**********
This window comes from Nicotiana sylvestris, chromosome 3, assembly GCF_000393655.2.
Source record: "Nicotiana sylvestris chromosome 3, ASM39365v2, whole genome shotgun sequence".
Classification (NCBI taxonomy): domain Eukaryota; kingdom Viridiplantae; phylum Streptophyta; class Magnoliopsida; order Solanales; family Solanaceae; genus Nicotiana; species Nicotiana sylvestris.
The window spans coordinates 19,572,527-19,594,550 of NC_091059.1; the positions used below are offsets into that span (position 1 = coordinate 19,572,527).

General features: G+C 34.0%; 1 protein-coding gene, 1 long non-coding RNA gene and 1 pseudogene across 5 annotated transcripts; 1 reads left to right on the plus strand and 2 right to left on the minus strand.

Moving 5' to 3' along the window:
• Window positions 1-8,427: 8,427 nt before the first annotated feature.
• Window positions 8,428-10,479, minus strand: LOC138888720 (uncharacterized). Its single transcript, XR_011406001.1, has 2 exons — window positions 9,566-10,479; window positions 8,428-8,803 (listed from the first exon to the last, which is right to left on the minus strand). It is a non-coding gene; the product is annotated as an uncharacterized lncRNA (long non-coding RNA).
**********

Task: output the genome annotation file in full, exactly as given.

This window comes from Nicotiana sylvestris, chromosome 3, assembly GCF_000393655.2.
Source record: "Nicotiana sylvestris chromosome 3, ASM39365v2, whole genome shotgun sequence".
Classification (NCBI taxonomy): domain Eukaryota; kingdom Viridiplantae; phylum Streptophyta; class Magnoliopsida; order Solanales; family Solanaceae; genus Nicotiana; species Nicotiana sylvestris.
The window spans coordinates 19,572,527-19,594,550 of NC_091059.1; the positions used below are offsets into that span (position 1 = coordinate 19,572,527).

General features: G+C 34.0%; 1 protein-coding gene, 1 long non-coding RNA gene and 1 pseudogene across 5 annotated transcripts; 1 reads left to right on the plus strand and 2 right to left on the minus strand.

Moving 5' to 3' along the window:
• Window positions 1-8,427: 8,427 nt before the first annotated feature.
• Window positions 8,428-10,479, minus strand: LOC138888720 (uncharacterized). Its single transcript, XR_011406001.1, has 2 exons — window positions 9,566-10,479; window positions 8,428-8,803 (listed from the first exon to the last, which is right to left on the minus strand). It is a non-coding gene; the product is annotated as an uncharacterized lncRNA (long non-coding RNA).